The SNES (Super Nintendo) was a success in the 90s, conquering a legion of fans thanks to games like Super Mario World, F-Zero, Chrono Trigger, Final Fantasy and so many other successes. If you were one of the millions of happy owners of 16-bit Nintendo and would like to remember some of these classics, but you don’t have a device anymore – which went out of line in 2003 one option is emulation.
Emulators are easy to use, don’t require a lot of knowledge to configure and although they don’t provide a complete experience (for those who enjoy the nostalgic and original thing with TV, controls, cables, etc.), they faithfully reproduce the games, sometimes even better thanks to the filters and shaders. It’s like having SNES Roms on your computer, easy, fast, and hassle-free.
This series is to help those who are not familiar with this type of software. It’s almost as simple as opening and using Word, Movie Maker, or any other, requiring just a little attention to small details, but that can even prevent it from working.
If you want to know more about emulation, read the introduction in the first part of this series. Today we are going to see how to play SNES roms at TechToRoms.Com on the computer (PC Windows, Mac, or Linux standards) with Snes9X.
One of the best SNES emulators. It emulates almost any game from it and the Super Famicom, in addition to having netplay support. The original project was started by Gary Henderson and Jerremy Koot, starting from their isolated attempts with Snes96 and Snes97. Over the years, the program has undergone changes and there were so many contributors that some names even got lost along the way.
With the last update in mid-2011, it is the result of a solid collaborative project, with thousands of users and a community around it, including a very busy forum.
Download Snes9X from the official website or go straight to the mirror link that works (some are broken). In the upper left corner, look for the right option for your system (32-bit or 64-bit, Windows, Mac, etc).
The file will be compressed in ZIP format, unzip it. If you don’t know, just right-click on the file and choose ” Extract to… “, if you have WinRar installed. If you have 7-Zip, right-click and follow the menu ” 7-Zip > Extract to… “
Open the folder that came up, it will contain the emulator files. You don’t need to run any installers. Double-click the file with the SNES controller icon and the emulator starts, with the automatic creation of some auto-configuration files.
Now, what is missing? Games, of course.
Games and the legal issue
In order to work, games must be in a compatible format, usually with a . SMC extension. Got cartridges in the drawer and wanted to play? Give up, it’s not easy to extract the data from it to use; you need ready-made files, the so-called ROMs.
Zipped games – ZIP, GZIP, and JMA formats – do not need to be unzipped if they are well formed, that is, with the right format within the package, and with only one game. To be sure, just open the file (not unzip) in WinRar, 7-Zip, etc, and check if there is only 1 file with the smc extension inside. If there are others like HTML, text, etc, that’s fine, but in smc format, there should only be one.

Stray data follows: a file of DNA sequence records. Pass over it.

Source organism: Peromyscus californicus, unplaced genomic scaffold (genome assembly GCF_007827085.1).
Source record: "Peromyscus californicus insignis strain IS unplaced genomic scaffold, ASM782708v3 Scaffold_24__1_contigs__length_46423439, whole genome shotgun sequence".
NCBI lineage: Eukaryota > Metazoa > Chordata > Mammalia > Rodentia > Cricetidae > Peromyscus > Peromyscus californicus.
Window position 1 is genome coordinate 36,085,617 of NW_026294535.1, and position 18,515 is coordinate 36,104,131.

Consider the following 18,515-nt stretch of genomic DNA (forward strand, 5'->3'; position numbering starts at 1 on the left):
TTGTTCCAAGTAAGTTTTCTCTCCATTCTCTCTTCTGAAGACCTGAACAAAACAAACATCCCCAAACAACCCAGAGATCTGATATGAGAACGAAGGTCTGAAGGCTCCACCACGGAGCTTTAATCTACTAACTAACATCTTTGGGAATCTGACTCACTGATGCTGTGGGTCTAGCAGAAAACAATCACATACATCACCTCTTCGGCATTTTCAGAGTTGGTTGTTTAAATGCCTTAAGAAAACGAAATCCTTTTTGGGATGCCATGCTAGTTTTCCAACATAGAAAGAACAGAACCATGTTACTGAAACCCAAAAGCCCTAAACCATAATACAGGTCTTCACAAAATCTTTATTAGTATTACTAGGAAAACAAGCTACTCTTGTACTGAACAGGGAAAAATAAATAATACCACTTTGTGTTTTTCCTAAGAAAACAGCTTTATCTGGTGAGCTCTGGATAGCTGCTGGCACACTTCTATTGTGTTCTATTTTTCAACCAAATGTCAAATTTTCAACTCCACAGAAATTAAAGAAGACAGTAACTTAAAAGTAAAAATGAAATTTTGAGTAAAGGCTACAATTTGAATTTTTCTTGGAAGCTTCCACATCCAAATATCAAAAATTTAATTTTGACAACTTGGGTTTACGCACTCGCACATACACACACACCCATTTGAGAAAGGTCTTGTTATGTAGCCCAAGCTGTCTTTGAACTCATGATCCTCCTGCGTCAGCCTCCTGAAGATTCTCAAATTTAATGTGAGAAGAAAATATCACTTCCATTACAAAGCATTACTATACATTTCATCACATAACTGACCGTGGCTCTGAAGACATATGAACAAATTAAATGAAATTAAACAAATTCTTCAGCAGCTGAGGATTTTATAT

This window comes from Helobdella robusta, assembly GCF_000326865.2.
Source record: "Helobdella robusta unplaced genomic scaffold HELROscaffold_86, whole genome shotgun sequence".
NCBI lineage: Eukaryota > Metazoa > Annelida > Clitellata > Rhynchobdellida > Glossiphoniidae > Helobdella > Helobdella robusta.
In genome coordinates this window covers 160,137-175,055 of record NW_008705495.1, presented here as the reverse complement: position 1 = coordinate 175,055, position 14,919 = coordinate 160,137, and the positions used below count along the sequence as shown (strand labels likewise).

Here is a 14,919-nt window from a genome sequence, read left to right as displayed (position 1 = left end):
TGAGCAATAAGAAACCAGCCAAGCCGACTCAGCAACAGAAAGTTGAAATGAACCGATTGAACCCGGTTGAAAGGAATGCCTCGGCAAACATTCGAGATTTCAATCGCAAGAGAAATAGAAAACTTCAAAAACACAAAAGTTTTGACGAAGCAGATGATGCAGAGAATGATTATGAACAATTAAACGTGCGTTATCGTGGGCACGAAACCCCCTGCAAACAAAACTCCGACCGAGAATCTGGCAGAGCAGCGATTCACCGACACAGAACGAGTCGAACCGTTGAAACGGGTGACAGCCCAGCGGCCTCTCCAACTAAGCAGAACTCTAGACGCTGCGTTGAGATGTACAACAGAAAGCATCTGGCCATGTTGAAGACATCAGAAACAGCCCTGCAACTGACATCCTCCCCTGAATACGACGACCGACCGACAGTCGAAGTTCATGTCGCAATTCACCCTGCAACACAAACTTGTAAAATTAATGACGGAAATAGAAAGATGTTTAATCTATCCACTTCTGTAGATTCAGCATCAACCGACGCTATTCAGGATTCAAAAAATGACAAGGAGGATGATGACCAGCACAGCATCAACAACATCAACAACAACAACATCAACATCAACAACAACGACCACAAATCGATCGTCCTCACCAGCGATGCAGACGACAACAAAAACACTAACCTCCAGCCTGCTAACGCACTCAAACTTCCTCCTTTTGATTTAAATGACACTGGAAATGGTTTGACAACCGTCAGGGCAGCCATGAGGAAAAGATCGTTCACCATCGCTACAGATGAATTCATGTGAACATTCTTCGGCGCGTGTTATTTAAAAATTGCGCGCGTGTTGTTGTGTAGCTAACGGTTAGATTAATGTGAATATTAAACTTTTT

There are hundreds, maybe thousands of websites that offer links to download game ROMs ready to emulate. It is important to remember that the emulator is allowed by law, but it does not accompany any game and, still legally speaking, you can only emulate a game if you have it in physical format (and even then, some companies disagree).
Because it’s illegal, I won’t pass any links to games, but just show you how the emulator works. Getting ROMs is at your own risk (read: I have nothing to do with what you do with the emulator). Do not comment asking about games, as it will not be published.
With the game file on your computer, open the emulator and click on File > Load Game… (File > Load Game…). Or use the shortcut Ctrl + O. In the opened window, browse to the file in zip, SMC, or other compatible formats. You can put game ROMs in the Roms folder, created automatically inside the emulator folder for exactly this purpose.
See that I have two games there, one in SMC format and another zipped. I repeat that the emulator can read the zipped file, so you don’t need to unzip it unless you want to waste space on your HD. Double-click to confirm opening, or choose one and click the Open button.
That’s all, the game should run.
When opening the game, the emulator displays some information in English, with letters in a specific color. They help determine if it is in the right format if it has been hacked, modified, etc. The color legend is:
- White: Perfectly original ROM, as it was extracted from the cartridge.
- Green: ROM in interleaving mode 1.
- Orange: ROM in interlacing mode 2.
- Aqua (light blue): Game Doctor 24M interlaced ROM.
- Yellow: ROM has probably undergone some kind of change.
- Red: ROM was certainly hacked. Tools like NSRT can patch these ROMs.
Colors do not mean that the ROM will not work. If the letters are yellow, for example, the ROM may have been translated, gaining subtle or drastic changes. They are a reference to understand what may have happened to them.